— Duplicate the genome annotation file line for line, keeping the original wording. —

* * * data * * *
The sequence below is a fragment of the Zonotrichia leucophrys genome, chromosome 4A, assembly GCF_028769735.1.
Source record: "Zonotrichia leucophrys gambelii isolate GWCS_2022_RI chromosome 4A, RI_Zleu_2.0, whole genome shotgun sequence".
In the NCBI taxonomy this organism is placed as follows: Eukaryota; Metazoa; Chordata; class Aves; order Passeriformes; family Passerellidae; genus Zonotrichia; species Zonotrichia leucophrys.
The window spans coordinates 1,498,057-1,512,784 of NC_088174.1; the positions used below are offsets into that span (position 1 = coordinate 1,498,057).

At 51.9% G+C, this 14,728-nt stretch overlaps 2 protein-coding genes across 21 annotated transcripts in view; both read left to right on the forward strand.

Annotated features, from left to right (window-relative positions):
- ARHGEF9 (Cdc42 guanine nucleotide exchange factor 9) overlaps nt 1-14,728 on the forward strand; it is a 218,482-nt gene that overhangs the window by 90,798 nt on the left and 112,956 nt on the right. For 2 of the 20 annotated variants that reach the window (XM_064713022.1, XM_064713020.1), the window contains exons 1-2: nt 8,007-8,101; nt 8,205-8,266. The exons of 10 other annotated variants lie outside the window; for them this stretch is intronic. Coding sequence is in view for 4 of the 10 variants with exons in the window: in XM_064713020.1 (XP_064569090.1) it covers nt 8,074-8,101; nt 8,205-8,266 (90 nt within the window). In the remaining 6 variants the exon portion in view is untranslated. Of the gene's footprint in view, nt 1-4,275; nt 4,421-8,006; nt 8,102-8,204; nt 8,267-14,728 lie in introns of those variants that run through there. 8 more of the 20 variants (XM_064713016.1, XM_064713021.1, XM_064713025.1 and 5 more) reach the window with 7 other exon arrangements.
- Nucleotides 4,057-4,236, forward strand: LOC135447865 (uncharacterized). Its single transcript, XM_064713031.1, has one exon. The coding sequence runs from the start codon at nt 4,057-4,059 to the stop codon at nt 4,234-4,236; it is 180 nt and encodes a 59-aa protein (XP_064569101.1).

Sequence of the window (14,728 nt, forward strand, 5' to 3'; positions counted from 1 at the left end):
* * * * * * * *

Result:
The sequence below is a fragment of the Zonotrichia leucophrys genome, chromosome 4A, assembly GCF_028769735.1.
Source record: "Zonotrichia leucophrys gambelii isolate GWCS_2022_RI chromosome 4A, RI_Zleu_2.0, whole genome shotgun sequence".
In the NCBI taxonomy this organism is placed as follows: Eukaryota; Metazoa; Chordata; class Aves; order Passeriformes; family Passerellidae; genus Zonotrichia; species Zonotrichia leucophrys.
The window spans coordinates 1,498,057-1,512,784 of NC_088174.1; the positions used below are offsets into that span (position 1 = coordinate 1,498,057).

At 51.9% G+C, this 14,728-nt stretch overlaps 2 protein-coding genes across 21 annotated transcripts in view; both read left to right on the forward strand.

Annotated features, from left to right (window-relative positions):
- ARHGEF9 (Cdc42 guanine nucleotide exchange factor 9) overlaps nt 1-14,728 on the forward strand; it is a 218,482-nt gene that overhangs the window by 90,798 nt on the left and 112,956 nt on the right. For 2 of the 20 annotated variants that reach the window (XM_064713022.1, XM_064713020.1), the window contains exons 1-2: nt 8,007-8,101; nt 8,205-8,266. The exons of 10 other annotated variants lie outside the window; for them this stretch is intronic. Coding sequence is in view for 4 of the 10 variants with exons in the window: in XM_064713020.1 (XP_064569090.1) it covers nt 8,074-8,101; nt 8,205-8,266 (90 nt within the window). In the remaining 6 variants the exon portion in view is untranslated. Of the gene's footprint in view, nt 1-4,275; nt 4,421-8,006; nt 8,102-8,204; nt 8,267-14,728 lie in introns of those variants that run through there. 8 more of the 20 variants (XM_064713016.1, XM_064713021.1, XM_064713025.1 and 5 more) reach the window with 7 other exon arrangements.
- Nucleotides 4,057-4,236, forward strand: LOC135447865 (uncharacterized). Its single transcript, XM_064713031.1, has one exon. The coding sequence runs from the start codon at nt 4,057-4,059 to the stop codon at nt 4,234-4,236; it is 180 nt and encodes a 59-aa protein (XP_064569101.1).

Sequence of the window (14,728 nt, forward strand, 5' to 3'; positions counted from 1 at the left end):